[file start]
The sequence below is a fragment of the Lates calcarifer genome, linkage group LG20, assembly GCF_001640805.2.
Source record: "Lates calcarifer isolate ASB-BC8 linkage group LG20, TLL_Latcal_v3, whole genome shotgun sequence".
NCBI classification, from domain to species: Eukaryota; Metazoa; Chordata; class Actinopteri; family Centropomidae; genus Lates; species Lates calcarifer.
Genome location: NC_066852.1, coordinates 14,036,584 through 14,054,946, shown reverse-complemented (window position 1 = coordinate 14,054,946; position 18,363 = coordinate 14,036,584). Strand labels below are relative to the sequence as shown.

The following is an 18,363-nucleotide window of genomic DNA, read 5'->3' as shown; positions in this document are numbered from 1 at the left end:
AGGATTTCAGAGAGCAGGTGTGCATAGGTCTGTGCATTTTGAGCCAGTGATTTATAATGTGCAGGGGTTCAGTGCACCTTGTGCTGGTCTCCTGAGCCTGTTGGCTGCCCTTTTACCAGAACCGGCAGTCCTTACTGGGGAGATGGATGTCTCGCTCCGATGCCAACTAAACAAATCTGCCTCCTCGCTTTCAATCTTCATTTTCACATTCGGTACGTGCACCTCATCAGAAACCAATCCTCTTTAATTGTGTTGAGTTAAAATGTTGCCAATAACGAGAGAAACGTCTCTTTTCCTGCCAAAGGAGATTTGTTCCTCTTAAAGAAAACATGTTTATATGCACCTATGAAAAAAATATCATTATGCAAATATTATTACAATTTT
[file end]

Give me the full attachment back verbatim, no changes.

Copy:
The sequence below is a fragment of the Lates calcarifer genome, linkage group LG20, assembly GCF_001640805.2.
Source record: "Lates calcarifer isolate ASB-BC8 linkage group LG20, TLL_Latcal_v3, whole genome shotgun sequence".
NCBI classification, from domain to species: Eukaryota; Metazoa; Chordata; class Actinopteri; family Centropomidae; genus Lates; species Lates calcarifer.
Genome location: NC_066852.1, coordinates 14,036,584 through 14,054,946, shown reverse-complemented (window position 1 = coordinate 14,054,946; position 18,363 = coordinate 14,036,584). Strand labels below are relative to the sequence as shown.

The following is an 18,363-nucleotide window of genomic DNA, read 5'->3' as shown; positions in this document are numbered from 1 at the left end:
AGGATTTCAGAGAGCAGGTGTGCATAGGTCTGTGCATTTTGAGCCAGTGATTTATAATGTGCAGGGGTTCAGTGCACCTTGTGCTGGTCTCCTGAGCCTGTTGGCTGCCCTTTTACCAGAACCGGCAGTCCTTACTGGGGAGATGGATGTCTCGCTCCGATGCCAACTAAACAAATCTGCCTCCTCGCTTTCAATCTTCATTTTCACATTCGGTACGTGCACCTCATCAGAAACCAATCCTCTTTAATTGTGTTGAGTTAAAATGTTGCCAATAACGAGAGAAACGTCTCTTTTCCTGCCAAAGGAGATTTGTTCCTCTTAAAGAAAACATGTTTATATGCACCTATGAAAAAAATATCATTATGCAAATATTATTACAATTTT